Mother of the Plaza de Mayo

By Laura Reyes | November 3, 2022

On March 24th, 1976, a Military Junta forcefully took power in Argentina. Congress and democracy were suspended, political parties were banned and civil rights were highly limited. During this dictatorship, that ended in 1983, the Argentine Armed Forces launched a bloody campaign of State terrorism against their political opponents that included clandestine imprisonment, torture, sexual violence, enforced disappearance of people and baby-stealing. All of these are considered crimes against humanity. It is estimated that more than 30.000 people were disappeared by the Armed Forces during this period. They are called “los desaparecidos” (“the disappeared”).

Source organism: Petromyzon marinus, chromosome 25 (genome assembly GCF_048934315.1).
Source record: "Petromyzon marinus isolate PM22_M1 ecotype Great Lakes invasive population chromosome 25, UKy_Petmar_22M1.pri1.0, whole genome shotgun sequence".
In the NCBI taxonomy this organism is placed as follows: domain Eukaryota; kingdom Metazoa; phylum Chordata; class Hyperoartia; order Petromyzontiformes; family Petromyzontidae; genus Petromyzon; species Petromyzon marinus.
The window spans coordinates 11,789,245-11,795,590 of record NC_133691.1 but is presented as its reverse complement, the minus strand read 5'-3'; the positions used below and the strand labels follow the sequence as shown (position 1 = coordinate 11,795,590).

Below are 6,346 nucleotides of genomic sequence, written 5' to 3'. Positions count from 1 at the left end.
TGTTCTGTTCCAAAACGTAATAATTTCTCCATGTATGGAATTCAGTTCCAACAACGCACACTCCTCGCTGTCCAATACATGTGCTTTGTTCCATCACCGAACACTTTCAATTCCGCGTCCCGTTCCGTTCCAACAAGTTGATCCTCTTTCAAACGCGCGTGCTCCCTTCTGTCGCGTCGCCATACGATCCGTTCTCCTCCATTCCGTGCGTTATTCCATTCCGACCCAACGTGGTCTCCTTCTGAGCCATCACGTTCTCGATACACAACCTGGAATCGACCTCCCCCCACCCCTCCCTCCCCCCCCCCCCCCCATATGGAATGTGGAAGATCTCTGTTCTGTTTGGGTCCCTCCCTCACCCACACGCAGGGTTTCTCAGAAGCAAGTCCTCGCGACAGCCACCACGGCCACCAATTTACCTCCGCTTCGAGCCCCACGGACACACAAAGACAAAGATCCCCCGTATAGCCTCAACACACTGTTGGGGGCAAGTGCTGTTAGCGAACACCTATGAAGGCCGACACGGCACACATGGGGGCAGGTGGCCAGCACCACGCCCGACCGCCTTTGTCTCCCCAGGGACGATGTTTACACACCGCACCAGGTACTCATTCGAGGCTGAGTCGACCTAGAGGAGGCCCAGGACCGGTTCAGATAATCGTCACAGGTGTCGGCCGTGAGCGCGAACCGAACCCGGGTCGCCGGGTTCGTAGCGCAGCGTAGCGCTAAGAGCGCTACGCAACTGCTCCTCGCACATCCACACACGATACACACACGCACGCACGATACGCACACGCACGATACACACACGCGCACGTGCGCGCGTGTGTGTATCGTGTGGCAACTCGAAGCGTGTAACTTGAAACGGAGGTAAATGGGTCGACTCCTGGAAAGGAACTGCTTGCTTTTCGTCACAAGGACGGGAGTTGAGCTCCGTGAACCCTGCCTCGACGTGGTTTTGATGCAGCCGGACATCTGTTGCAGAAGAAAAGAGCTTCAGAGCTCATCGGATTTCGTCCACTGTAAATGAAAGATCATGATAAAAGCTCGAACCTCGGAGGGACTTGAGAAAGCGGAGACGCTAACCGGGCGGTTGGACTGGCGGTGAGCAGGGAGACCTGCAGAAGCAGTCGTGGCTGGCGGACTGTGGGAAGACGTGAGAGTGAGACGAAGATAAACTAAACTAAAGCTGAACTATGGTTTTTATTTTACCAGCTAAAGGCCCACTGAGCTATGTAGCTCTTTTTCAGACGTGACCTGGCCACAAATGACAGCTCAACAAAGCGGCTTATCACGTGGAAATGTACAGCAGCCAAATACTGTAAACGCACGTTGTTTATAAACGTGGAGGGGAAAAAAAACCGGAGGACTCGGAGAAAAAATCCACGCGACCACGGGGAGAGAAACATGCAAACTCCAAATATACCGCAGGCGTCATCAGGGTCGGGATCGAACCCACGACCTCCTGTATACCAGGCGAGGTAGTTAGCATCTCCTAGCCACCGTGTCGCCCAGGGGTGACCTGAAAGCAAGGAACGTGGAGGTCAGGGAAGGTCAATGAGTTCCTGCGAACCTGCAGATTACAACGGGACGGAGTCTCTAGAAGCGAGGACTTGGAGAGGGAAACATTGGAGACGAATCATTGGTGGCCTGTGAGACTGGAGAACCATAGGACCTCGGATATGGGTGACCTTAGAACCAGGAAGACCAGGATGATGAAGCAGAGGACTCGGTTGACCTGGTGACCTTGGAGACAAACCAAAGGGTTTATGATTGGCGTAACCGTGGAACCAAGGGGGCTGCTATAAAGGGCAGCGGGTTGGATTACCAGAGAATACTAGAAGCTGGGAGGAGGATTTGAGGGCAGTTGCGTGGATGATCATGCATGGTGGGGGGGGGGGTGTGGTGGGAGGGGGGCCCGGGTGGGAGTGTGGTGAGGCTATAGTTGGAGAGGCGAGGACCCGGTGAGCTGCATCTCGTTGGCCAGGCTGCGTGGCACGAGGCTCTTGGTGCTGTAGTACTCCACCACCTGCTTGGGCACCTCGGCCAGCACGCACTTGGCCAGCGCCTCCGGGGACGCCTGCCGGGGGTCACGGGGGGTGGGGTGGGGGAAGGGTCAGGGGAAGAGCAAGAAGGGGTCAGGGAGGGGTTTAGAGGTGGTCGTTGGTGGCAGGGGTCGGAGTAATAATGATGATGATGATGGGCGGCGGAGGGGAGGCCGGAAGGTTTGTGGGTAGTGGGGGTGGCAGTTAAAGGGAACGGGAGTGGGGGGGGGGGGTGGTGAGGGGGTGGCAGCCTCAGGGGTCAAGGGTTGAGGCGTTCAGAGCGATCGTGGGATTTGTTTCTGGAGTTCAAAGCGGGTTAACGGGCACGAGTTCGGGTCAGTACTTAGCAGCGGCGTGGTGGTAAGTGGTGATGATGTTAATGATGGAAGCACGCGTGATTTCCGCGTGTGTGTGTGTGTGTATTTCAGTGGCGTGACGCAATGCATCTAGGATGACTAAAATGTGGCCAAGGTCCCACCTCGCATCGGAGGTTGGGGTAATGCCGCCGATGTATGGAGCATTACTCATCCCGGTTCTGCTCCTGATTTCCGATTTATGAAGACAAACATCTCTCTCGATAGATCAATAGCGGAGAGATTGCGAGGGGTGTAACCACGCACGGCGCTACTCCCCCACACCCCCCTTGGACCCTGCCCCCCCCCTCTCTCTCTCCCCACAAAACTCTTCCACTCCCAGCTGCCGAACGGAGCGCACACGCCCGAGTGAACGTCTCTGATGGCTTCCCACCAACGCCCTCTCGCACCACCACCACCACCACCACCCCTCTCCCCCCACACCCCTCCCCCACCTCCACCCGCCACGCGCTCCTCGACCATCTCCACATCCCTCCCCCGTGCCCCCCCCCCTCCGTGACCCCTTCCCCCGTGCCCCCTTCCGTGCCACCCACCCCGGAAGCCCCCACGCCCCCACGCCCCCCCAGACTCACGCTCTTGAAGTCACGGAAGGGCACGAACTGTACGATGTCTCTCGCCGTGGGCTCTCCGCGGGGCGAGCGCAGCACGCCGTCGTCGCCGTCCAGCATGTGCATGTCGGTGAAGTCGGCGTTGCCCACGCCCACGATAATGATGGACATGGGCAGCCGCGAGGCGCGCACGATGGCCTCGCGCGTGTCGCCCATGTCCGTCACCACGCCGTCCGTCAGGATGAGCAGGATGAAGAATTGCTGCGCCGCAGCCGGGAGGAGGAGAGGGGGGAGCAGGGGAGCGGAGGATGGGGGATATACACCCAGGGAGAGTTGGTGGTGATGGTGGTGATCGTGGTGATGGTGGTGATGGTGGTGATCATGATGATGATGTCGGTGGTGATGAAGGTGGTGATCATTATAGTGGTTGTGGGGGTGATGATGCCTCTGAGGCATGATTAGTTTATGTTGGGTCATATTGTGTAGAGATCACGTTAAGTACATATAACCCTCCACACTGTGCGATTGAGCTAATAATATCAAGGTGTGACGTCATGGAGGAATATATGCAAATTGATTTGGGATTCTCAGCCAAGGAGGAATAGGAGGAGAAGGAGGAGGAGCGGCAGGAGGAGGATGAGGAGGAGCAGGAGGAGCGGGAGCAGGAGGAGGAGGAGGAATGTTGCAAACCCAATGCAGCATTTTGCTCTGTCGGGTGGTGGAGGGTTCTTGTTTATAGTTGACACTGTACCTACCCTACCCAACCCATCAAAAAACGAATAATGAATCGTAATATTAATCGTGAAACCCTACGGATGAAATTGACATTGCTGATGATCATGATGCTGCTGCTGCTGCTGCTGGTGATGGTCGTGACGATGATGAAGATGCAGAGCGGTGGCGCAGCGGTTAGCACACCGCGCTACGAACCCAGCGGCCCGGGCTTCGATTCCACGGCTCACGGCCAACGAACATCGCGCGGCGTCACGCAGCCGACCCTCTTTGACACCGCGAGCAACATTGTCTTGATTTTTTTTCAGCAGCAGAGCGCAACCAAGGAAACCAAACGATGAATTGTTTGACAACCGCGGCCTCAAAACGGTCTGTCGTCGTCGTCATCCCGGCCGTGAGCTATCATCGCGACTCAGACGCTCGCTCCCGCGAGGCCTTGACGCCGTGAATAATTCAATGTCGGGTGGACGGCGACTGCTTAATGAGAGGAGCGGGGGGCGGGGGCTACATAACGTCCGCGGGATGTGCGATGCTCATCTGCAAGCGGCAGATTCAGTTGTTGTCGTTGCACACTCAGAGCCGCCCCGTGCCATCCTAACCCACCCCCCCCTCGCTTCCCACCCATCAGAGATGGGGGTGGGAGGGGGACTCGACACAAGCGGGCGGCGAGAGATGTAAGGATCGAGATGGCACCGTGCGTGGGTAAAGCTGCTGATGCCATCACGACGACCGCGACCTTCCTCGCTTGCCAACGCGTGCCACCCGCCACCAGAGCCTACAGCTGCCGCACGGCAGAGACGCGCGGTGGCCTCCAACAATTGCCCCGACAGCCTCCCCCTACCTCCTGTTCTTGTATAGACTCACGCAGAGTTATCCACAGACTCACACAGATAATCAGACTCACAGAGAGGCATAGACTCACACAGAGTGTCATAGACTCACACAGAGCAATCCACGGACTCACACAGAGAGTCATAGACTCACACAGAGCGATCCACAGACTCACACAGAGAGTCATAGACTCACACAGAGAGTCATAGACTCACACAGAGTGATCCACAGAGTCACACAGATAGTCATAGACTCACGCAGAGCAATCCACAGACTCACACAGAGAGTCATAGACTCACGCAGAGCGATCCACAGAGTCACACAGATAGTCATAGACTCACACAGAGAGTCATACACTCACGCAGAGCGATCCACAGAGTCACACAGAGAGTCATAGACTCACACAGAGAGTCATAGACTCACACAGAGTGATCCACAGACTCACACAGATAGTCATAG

In response to the enforced disappearances of their children, a group of women created the human rights association “Madres de Plaza de Mayo” (Mothers of the Plaza de Mayo) in 1977. Since then, they have never stopped fighting for human rights, wearing white headscarves as symbols of their struggle. Every year, on March 24th, Mothers of the Plaza de Mayo and other human rights entities organize a peaceful protest to remember the disappeared and to demand justice and truth. They also denounce the human rights violations that continue to occur in the country.


Photo by Laura Reyes. “One of the Mothers of the Plaza de Mayo walks towards the iconic square during a March 24th protest, 2022”


Copyright © 2022 Laura Reyes
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